Review

Sirolimus- and Taxol-eluting Stents Differ Towards Intimal Hyperplasia and Re-endothelialization

John P. Liuzzo, MD, PhD, John A. Ambrose, MD, John T. Coppola, MD
John P. Liuzzo, MD, PhD, John A. Ambrose, MD, John T. Coppola, MD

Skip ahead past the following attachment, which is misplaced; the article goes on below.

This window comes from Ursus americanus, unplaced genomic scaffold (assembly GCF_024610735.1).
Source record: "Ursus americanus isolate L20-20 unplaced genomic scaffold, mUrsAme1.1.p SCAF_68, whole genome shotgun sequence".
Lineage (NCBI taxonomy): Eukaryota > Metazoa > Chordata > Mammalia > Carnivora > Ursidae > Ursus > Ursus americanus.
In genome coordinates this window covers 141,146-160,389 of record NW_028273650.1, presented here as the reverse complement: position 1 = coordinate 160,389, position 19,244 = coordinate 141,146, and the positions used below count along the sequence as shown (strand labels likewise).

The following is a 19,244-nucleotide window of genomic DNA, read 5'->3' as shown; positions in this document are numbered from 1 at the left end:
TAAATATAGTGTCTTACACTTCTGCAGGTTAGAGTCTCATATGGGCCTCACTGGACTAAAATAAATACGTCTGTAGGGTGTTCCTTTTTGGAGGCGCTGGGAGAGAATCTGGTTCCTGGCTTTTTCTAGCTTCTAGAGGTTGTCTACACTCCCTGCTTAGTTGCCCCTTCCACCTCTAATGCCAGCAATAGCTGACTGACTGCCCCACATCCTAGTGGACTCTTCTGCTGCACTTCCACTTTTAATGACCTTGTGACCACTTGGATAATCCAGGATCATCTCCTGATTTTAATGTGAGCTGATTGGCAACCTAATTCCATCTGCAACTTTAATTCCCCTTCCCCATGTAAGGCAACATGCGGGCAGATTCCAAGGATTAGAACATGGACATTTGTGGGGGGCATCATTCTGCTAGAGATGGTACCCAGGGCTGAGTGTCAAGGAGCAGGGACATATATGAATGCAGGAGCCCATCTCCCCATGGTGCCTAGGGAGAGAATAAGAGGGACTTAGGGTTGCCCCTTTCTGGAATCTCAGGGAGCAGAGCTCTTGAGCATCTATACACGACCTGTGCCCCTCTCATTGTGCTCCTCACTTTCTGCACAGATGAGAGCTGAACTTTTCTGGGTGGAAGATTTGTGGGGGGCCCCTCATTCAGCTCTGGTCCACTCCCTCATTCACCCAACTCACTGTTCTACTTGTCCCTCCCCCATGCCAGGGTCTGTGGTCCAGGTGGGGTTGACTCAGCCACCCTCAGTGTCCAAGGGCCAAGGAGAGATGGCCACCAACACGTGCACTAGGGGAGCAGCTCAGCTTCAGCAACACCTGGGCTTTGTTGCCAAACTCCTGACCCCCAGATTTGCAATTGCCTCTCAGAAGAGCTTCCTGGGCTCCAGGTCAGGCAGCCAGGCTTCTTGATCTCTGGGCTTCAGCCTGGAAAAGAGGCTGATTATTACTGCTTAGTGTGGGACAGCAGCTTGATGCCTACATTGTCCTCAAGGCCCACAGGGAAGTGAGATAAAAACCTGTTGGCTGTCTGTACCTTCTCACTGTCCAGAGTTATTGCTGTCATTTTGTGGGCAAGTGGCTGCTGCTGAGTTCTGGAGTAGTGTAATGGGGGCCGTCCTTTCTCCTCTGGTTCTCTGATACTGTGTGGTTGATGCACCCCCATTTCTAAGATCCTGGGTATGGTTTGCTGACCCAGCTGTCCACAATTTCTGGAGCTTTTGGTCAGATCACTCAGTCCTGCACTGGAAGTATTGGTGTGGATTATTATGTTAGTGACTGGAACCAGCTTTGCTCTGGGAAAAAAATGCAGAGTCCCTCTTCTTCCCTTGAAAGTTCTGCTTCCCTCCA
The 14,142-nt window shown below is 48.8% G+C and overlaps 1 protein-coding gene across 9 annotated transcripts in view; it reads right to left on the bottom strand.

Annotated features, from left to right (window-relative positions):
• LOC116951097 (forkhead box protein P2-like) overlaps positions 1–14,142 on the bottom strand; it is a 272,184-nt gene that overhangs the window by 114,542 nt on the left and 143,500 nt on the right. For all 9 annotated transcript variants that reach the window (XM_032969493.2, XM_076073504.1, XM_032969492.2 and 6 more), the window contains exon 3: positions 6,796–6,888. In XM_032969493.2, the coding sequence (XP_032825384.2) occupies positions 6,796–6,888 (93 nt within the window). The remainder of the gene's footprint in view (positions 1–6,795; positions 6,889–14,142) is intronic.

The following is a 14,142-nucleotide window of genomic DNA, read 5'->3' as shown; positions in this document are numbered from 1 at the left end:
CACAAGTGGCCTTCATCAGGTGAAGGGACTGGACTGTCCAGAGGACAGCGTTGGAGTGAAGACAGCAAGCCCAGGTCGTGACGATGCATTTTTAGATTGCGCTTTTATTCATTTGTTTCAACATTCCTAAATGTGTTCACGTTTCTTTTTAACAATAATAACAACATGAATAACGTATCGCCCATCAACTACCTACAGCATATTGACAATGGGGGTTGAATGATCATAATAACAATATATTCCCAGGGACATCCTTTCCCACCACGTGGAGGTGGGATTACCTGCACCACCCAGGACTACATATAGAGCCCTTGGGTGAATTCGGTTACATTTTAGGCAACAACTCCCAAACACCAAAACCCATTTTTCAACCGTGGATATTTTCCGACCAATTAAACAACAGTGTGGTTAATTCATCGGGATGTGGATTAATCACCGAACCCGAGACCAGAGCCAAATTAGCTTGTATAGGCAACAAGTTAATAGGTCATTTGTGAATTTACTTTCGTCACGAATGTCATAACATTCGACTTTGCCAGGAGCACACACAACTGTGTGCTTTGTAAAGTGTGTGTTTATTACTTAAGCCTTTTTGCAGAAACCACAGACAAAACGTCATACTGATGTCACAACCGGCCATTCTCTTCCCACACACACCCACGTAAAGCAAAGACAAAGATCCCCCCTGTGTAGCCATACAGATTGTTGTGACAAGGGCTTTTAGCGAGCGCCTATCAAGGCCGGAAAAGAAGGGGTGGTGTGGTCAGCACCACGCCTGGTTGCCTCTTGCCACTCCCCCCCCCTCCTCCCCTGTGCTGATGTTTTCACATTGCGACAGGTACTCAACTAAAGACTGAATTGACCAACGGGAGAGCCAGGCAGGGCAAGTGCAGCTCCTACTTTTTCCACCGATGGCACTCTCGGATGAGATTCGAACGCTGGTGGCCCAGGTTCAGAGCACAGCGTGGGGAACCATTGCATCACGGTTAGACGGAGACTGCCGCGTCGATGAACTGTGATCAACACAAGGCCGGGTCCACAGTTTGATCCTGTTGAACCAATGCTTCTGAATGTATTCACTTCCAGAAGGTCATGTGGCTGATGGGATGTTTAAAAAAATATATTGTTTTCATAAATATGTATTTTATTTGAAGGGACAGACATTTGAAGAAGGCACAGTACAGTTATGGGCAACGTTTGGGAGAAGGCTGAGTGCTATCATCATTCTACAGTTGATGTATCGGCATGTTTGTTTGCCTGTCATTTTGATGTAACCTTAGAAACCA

In-stent restenosis of coronary arteries is the major reason for the recurrence of occlusion after successful percutaneous coronary intervention (PCI) and occurs in 20–50% of patients.1 The development of in-stent restenosis depends on complex cellular interactions within the vessel wall involving endothelial cells (ECs), smooth muscle cells (SMCs), fibroblasts, lymphocytes, and macrophages.2 Vessel injury from balloon angioplasty and stenting cause the release of soluble mediators that initiate cellular activation, migration, proliferation, extracellular matrix production and secretion via autocrine or paracrine mechanisms. The recent development of intracoronary stents coated with drugs that inhibit in-stent restenosis rely on the fact that cell proliferation and cell migration play key roles in this process. Sirolimus- (Rapamune®,Wyeth Ayerst Laboratories, Madison, New Jersey) eluting stents (Cordis Corporation, Johnson & Johnson, Miami, Florida), and paclitaxel- (Taxol®, Bristol Myers Squibb Company, Princeton, New Jersey) eluting stents (Boston Scientific Corporation, Maple Grove, Minnesota) are clinically effective inhibitors of in-stent restenosis when utilized with concomitant antiplatelet therapy.3–6 This article focuses on how the molecular mechanisms of these two drug-eluting stents differ specifically in their course of action towards ECs and SMCs. Much of the data available are derived from cellular studies and animal models and are translated to humans since it has been difficult to study these cellular processes in vivo in humans. Pathogenesis of In-Stent Restenosis Neointimal hyperplasia, defined as the uncontrolled proliferation of SMC within a blood vessel intima with concomitant deposition of extracellular matrix molecules, e.g., proteoglycans, is an important mechanism contributing to restenosis within stents.7,8 Local inflammation and arterial injury after stent deployment and adjunctive balloon angioplasty augments neointimal growth of cells.9,10 The earliest step in the process of in-stent restenosis, before SMC proliferation, is platelet deposition and aggregation.11 Platelets release multiple growth and migratory-promoting factors in addition to those released from injured vascular cells and surrounding extracellular matrix such as thrombin, platelet-derived growth factor (PDGF), interleukin (IL)-1, insulin-like growth factor-1 (IGF-1), fibroblast growth factor-2 (FGF-2), vascular endothelial cell growth factor (VEGF), and others.12–14 This complex interplay of growth factors then regulate SMC migration and proliferation through cell surface receptors and intracellular signaling molecules inducing early response genes necessary for cells to leave their quiescent state and enter the cell cycle.15 Positive regulatory proteins, e.g. cyclins and cyclin-dependent kinases (CDK), and negative regulators, e.g., cell cycle inhibitors, both tightly control cell cycle events. Progression from one cell cycle phase into the next is regulated by the formation and activation of cyclin-CDK complexes, predominantly cyclin D-cdk4/6 and cyclin E-cdk2.15 Endogenous cyclin-dependent kinase inhibitors (CKI) attenuate the activity of cyclin-CDK complexes, leading to G1 arrest, thereby functioning in-growth regulation and wound repair.16 One example, the CKI p27kip1, which is constitutively expressed in normal arteries, becomes down-regulated after injury and up-regulated later during arterial repair. Its protein levels are inversely correlated with vascular SMC proliferation.17 In SMC, p27kip1 and p21cip1 are the two important CKIs that regulate CDK activity, and overexpression of p27kip1 inhibits intimal cell proliferation and neointimal development after vessel injury.18 Cellular Mechanism of Sirolimus The drug sirolimus, also known as rapamycin, gained popularity during the early 1990s as an immunosuppressive agent; an oral form was FDA-approved in 1999 for prophylaxis of organ rejection in patients receiving renal transplants.19 Sirolimus inhibits T-lymphocyte activation and proliferation in response to antigen and cytokine (IL-2, IL-4, and IL-15) stimulation by a mechanism distinct from other immunosuppressants.20 Sirolimus is lipophilic and crosses cell membranes to bind the FK binding protein-12 (FKBP-12), generating an active complex.21 The sirolimus:FKBP-12 complex binds and inhibits mammalian Target Of Rapamycin (TOR).22 Inhibition of TOR by sirolimus suppresses cytokine-driven T-cell proliferation by inhibiting progression through the cell cycle via the following mechanisms: a) directly reducing CDK levels and CDK activity, b) increasing concentration of CKI p27kip1, and c) reducing phosphorylation of the retinoblastoma (Rb) protein, thus activating this cell cycle inhibitor. The net effect is the arrest of cells at the cell cycle restriction point (G0), thereby preventing progression from the G1 to the S phase. The mechanism of inhibition is cytostatic rather than cytotoxic since the affected cells remain viable. Sirolimus Effects on Smooth Muscle Cell Proliferation In normal blood vessels, medial layer SMCs are quiescent and remain at the G0/G1 phase of the cell cycle.23 Upon vessel injury, vascular SMCs are stimulated to divide by released mitogens and exit the G1 phase, entering into the S phase. Similar to lymphocytes, SMCs are subject to the antiproliferative effects of sirolimus,24 including inhibition of growth factor-stimulated DNA synthesis.25 Sirolimus effects correlate with reduced Rb protein phosphorylation at the G1/S transition and decreased CDK activity,24 thus sirolimus-FKBP-12-TOR complexes inhibit vascular SMC proliferation. SMC proliferation requires both gene transcription to make key mRNA species, and increased mRNA translation to generate cell cycle proteins. An intracellular signaling pathway initiated by growth factor receptors is essential for the activation of translation and involves the p70/p85-kDa S6 kinases (p70S6).26 Upon SMC activation, following growth factor stimulation or balloon injury, p70S6 kinase phosphorylates ribosomal protein S6, leading to the activation of transcription factors, particularly the eukaryotic initiation factor 4E (eIF4E).27 Sirolimus inhibits p70S6 kinase and blocks protein up-regulation of cyclins and CDK,28 thereby arresting cells, suggesting that TOR is key for SMC cell cycle progression29 (Figure 1 – pathway P). Growth factors also down-regulate cellular inhibitors of cell cycle progression. The CKI p27kip1 regulates cell entry into the S phase,30 and in T-lymphocytes, sirolimus inhibits growth factor-induced down-regulation of p27Kip1, thereby preventing the activation of cyclin-CDK complexes.31 However, coronary artery SMC growth factor- or balloon injury-induced down-regulation of p27Kip1 is not inhibited by sirolimus29 (Figure 1). Vascular injury in p27-deficient knockout mice confirmed that the lack of p27Kip1 does not affect intimal hyperplasia after injury.32 Sirolimus reduces intimal hyperplasia in both p27 knockout mice and wild-type mice, suggesting that SMC proliferation in response to vessel injury occurs by a p27Kip1-independent mechanism.32 Sirolimus-coated stents applied to rabbit iliac arteries33 or porcine coronaries34 resulted in 30–45% less neointimal formation. This associated with a marked reduction in strut-associated inflammation. Histologic analysis shows less SMC colonization adjacent to sirolimus-coated stent struts compared to uncoated stents and no focal medial necrosis or intimal hemorrhage.34 Sirolimus Effects on Smooth Muscle Cell Migration SMC migration is also important for coronary restenosis after PTCA.35 Quiescent, differentiated SMC possess abundant contractile actin and myosin filaments that await signals for activation. Upon vessel injury, the release of potent chemo-attractants, e.g., PDGF, stimulate phenotypic change and SMC migration from media to intima.36 FGF-2, abundant in the vessel wall, is released from injured EC and underlying extracellular matrix, and although a less potent SMC chemo-attractant, it is required for PDGF-directed SMC migration via a calcium/calmodulin-dependent kinase mechanism.37 Sirolimus inhibits growth factor-induced human SMC migration.38,39 The CKI p27kip1 is important for sirolimus effects on SMC migration since SMCs containing p27kip1 are inhibited from migrating, and cells lacking this inhibitor continue to migrate 40 (Figure 1 – pathway M). Sirolimus Effects on Endothelial Cell Proliferation Endothelium response to injury after balloon angioplasty and stenting is one of replacement and re-growth, a process termed endothelial regeneration. Most common, a denuding type of injury removes or damages ECs and underlying extracellular matrix is exposed.41 The response to injury is dependent on damage extent. Denuded endothelium accompanied by widespread injury to underlying layers during angioplasty and stenting results in aggressive platelet and leukocyte responses. Platelets are seen early covering the denuded areas,42 followed by adherence of neutrophils, and then massive infiltration of macrophages into the intima matrix, a process greatly exaggerated when angioplasty is performed in the presence of hypercholesterolemia.43 Replacement and regrowth of the injured endothelium requires growth factors such as FGF, VEGF, PDGF, and others derived from ECs or circulating cells (e.g. platelets and infiltrating monocytes).44 Enlargement and spreading of adjacent ECs, no longer contact-inhibited, into the denuded area is followed by cell migration and mitogenesis by 24 hours.45 Completion time of endothelial re-establishment depends upon the denudation degree, ranging from 2 days for small areas, to weeks for extensive injury.46 Growth factors responsible for endothelial regeneration may be present in the vessel wall and released upon injury or denudation, or induced by cell activation, protein synthesis, and proliferation.46 For example, FGF-2 is released from cells by membrane disruption following vessel injury or by proteases from stores in the extracellular matrix,47,48 serving as a potent autocrine and paracrine inducer of EC migration and proliferation.49 In catheter denudation models of carotid arteries, released FGF-2 induces EC replication at the wound edges.50 Re-endothelialization is completed at 10 weeks after FGF-2 treatment, but in the absence of FGF-2, regeneration ceases before cellular cover is reached. Exposure of normal intact endothelium to FGF-2 has little effect on proliferation,50 emphasizing FGF-2 importance in wound repair. Sirolimus potently inhibits growth factor-stimulated proliferation of human ECs.51 Similar to SMCs, FGF-2-induced EC proliferation requires activation of downstream p70S6 kinase, and sirolimus inhibits EC proliferation by preventing its activation52,53 (Figure 2 – pathway P). Two signaling cascades important for EC proliferation induced by growth factor receptors are: 1) Ras-p42/p44 MAP (Mitogen Activated Protein) kinase pathway and 2) Phosphatidylinositol-3 Kinase (PI3 Kinase)-p70 S6 kinase pathway. A mutant p70S6 kinase resistant to sirolimus expressed in vascular EC reverses the inhibitory effect on DNA synthesis, confirming that sirolimus acts via TOR and p70S6 kinase.53 Yet, sirolimus does not block EC growth factor-induced Ras-p42/p44 MAP Kinase activity54 (Figure 2 – pathway M). VEGF, via its receptor, stimulates EC proliferation by activating PI3 kinase.55 Mutated VEGF receptors lacking intracellular PI3 kinase binding sites, or synthetic PI3 kinase inhibitors, inhibit VEGF-induced p70S6 kinase activation and cell growth.56,57 However, inhibition of Ras protein or MAP kinase signaling does not inhibit VEGF-induced EC growth stimulation.57 Thus, VEGF, like FGF-2, also stimulates EC proliferation via a sirolimus-sensitive PI3 Kinase-p70S6 kinase signaling pathway, and not the Ras-p42/p44 MAP kinase pathway. Shear stress from oscillatory fluid flow also induces DNA synthesis in vascular ECs. The signaling pathway mediating this growth factor-independent phenomenon in ECs also involves the activation of PI3 Kinase-p70S6 kinase and CDK expression; sirolimus abrogates this effect.58,59 Inhibition of MAP-kinase does not affect oscillatory flow-induced proliferation.58,59 Shear stress and blood flow disturbances from denuded endothelium after PTCA and stenting may associate with cell proliferation via this sirolimus-sensitive signaling pathway. Sirolimus Effects on Endothelial Cell Migration VEGF and FGF-2 both stimulate vascular EC migration.55 In response to FGF-2 ECs change morphology, elongate, and undergo intracellular re-organization that correlates with cell migration near the wound edge.60 Endothelial wounding releases FGF-2, which increases EC-derived plasminogen activator production, an important protease for macrovascular and microvascular EC migration.49 No published studies demonstrate sirolimus inhibition of stimulated endothelial migration. Porcine studies suggest re-endothelialization is intact after sirolimus-eluting stents are implanted, similar to uncoated stents.34 Intracellular signaling involved in EC migration suggests a pathway not inhibited by sirolimus (Figure 2M). Mutated VEGF receptors lacking PI3-kinase binding sites resulted in inhibition of p70S6 kinase and cell growth.57 These mutated VEGF receptors were able to stimulate cell migration,57 suggesting that EC migration is not mediated via the PI3-Kinase-p70S6 kinase pathway, and EC migration is not sensitive to sirolimus. Supporting this hypothesis, EC migration in response to mechanical injury is accompanied by activation of the Ras-p42/p44 MAP-kinase signaling pathway, specifically at the wound edge.61 ECs genetically deficient in FGF-2 neither migrate nor activate Ras-p42/p44 MAP kinase in response to mechanical wounding.61 In this model, EC migration required a Ras-p42/p44 MAP-kinase pathway (Figure 2M), however FGF-2-induced proliferation (Figure 2P) was not inhibited. Recently, endothelialization was assessed after delivery of sirolimus-coated stents into porcine coronary arteries. Stent implantation resulted in disruption of luminal ECs. At 3 days post-implantation, stent struts were covered by matrix, and by 14 days, sirolimus-eluting stents were completely covered with an endothelial layer over the neointima.62 Tight junctions were observed by electron microscopy between ECs from sirolimus-treated vessels, supporting the fact that sirolimus does not affect EC migration and vessel re-endothelialization. Cellular Mechanism of Paclitaxel Paclitaxel is a lipophilic molecule that inhibits SMC proliferation and migration, yet by a different mechanism compared to sirolimus. Paclitaxel is a microtubule-stabilizing agent with potent antiproliferative and antimigratory activity for multiple cell types, including fibroblasts, epithelial cells and tumor cells.63 The drug does not inhibit polymerization of tubulin into microtubules, but enhances microtubule assembly into stable polymerized structures. This decreases the concentration of tubulin required for new microtubule formation.64 Microtubules are components of the cytoskeleton and mitotic spindle, being required for both cell division and motility. The activation of MAP-kinase signaling by growth factors associates with microtubule depolymerization, and is inhibited by paclitaxel.65 By stabilizing cytoplasmic microtubules and blocking microtubule disassembly, paclitaxel prevents DNA synthesis initiated by growth factors.66 Paclitaxel-inhibited cells remain at the G0/G1 and G2/M interfaces of the cell cycle.67 Cells exposed to paclitaxel undergo apoptosis or cell death.68 In tissue, paclitaxel associates with mitotic arrest and cellular necrosis.69 Paclitaxel Effects on Smooth Muscle Cells Migration and Proliferation The antiproliferative effect of paclitaxel towards vascular cells was demonstrated using cultured SMCs. Exposure of human arterial SMCs, or co-cultures of SMCs and ECs, with paclitaxel for 24 hours or even 20 minutes, caused complete and prolonged inhibition of SMC growth for 14 days.70 The presence of growth factors or endothelium did not attenuate the effects of paclitaxel. In rabbits, paclitaxel significantly reduces neointimal formation, vessel thickness and stenosis after balloon angioplasty.70 It prevents vascular SMC proliferation and neointimal SMC accumulation in the carotid artery after balloon dilatation and endothelial wounding.71 Inhibition of coronary intimal hyperplasia by paclitaxel-eluting stents was complicated in animal models because of local cytotoxic effects. Histological findings revealed incomplete healing in the paclitaxel-eluting stents consisting of decreased medial wall thickness, persistent intimal fibrin deposition, intra-intimal hemorrhage, increased intimal and adventitial inflammation, late presence of inflammatory cells, e.g., macrophages, and cell necrosis.72–74 Neointimal thickness was reduced with moderate-dose paclitaxel, however neointimal growth was no longer suppressed at 90 days, and SMCs were no longer growth-inhibited.73 Thus, paclitaxel delayed but did not inhibit in-stent neointimal growth in the rabbit model. In addition, histological findings showed incomplete healing and a local arterial toxic effect from paclitaxel. Incomplete healing may delay re-endothelialization and prolong the period of vessel wall thrombogenicity, as has been suggested after brachytherapy.75,76 The mechanism of increased thrombogenicity may be secondary to delayed re-endothelialization with paclitaxel treatment. Paclitaxel Effects on Endothelial Cell Migration and Proliferation Similar to SMCs, paclitaxel has strong anti-proliferative effects towards ECs,77 and microtubules are important structures during EC migration.78 EC proliferation, motility, invasiveness, and cord formation using a basement membrane model system are all inhibited by paclitaxel in dose-dependent manners.79 The anti-angiogenic activity of paclitaxel is not linked to its cytotoxic effect, since drug concentrations that inhibit human EC migration and invasiveness do not affect EC proliferation; low, non-toxic doses of paclitaxel produce significant decrements in migration and new vessel formation.80 Re-endothelialization requires both EC migration and proliferation. In the presence of paclitaxel, denudation alone sufficiently promoted proliferation of ECs within an area bordering a wound, however these cells are unable to migrate.81 ECs further away from the wound edge fail to proliferate after paclitaxel treatment since their ability to migrate is inhibited, suggesting that proliferation for these cells is dependent on migration.81 Also, human ECs can undergo apoptosis after exposure to low concentrations of paclitaxel.82 These effects may be specific for proliferating endothelium in denuded areas after PTCA and stenting, in contrast to quiescent and contact-inhibited endothelium away from the wound that is resistant to apoptosis. In the rabbit iliac artery following implantation of paclitaxel-eluting stents, endothelium regrowth in the stent after denudation was lower compared to uncoated stents.72 In contrast, EC regrowth occurred with or without paclitaxel, when endothelial denudation was absent.83 Unfortunately, endothelium denudation is clinically difficult to prevent during stent implantation. In addition to endothelial regrowth from surrounding areas after denudation, circulating progenitor cells possibly contribute to re-endothelialization. Recent studies suggest that circulating vascular progenitor cells may mediate vascular repair and restenosis.84 Functional endothelial progenitor cells appear to play a protective role in attenuating restenosis.84,86 It is unknown how paclitaxel- or sirolimus-eluting stents affect EC progenitor cell homing and function. Summary Coronary artery stent placement has been a significant advance in the percutaneous treatment of atherosclerotic disease, but in-stent restenosis remains an important limitation. The recent introduction of drug-eluting stents with antiproliferative and antimigratory properties, such as sirolimus and paclitaxel, appear to be efficacious clinically in inhibiting restenosis by inhibiting SMCs. These lipophilic drugs act locally in the vessel wall and do not result in significant systemic distribution, thus limiting adverse effects. Sirolimus is a cytostatic inhibitor of SMC and EC proliferation via specific intracellular protein interactions with FKBP-12, subsequently inhibiting TOR, p70 S6K, and cyclin-CDK complexes. Different intracellular signaling pathways activate the migration of ECs and SMCs. The migration of ECs utilizes a Ras-p42/p44 MAP-kinase signaling pathway, which is not inhibited by sirolimus. Paclitaxel is a cytotoxic inhibitor of SMCs and ECs via non-specific inhibition of microtubule disassembly. The models in Figure 3 demonstrate how differential effects of these two drugs on EC may delay the process of re-endothelialization during stent-induced vessel injury and endothelial denudation. The different mechanisms may translate into different clinical efficacy and possible adverse events. Future studies comparing these two drug-eluting stent systems will be required to correlate cellular mechanisms with human experience.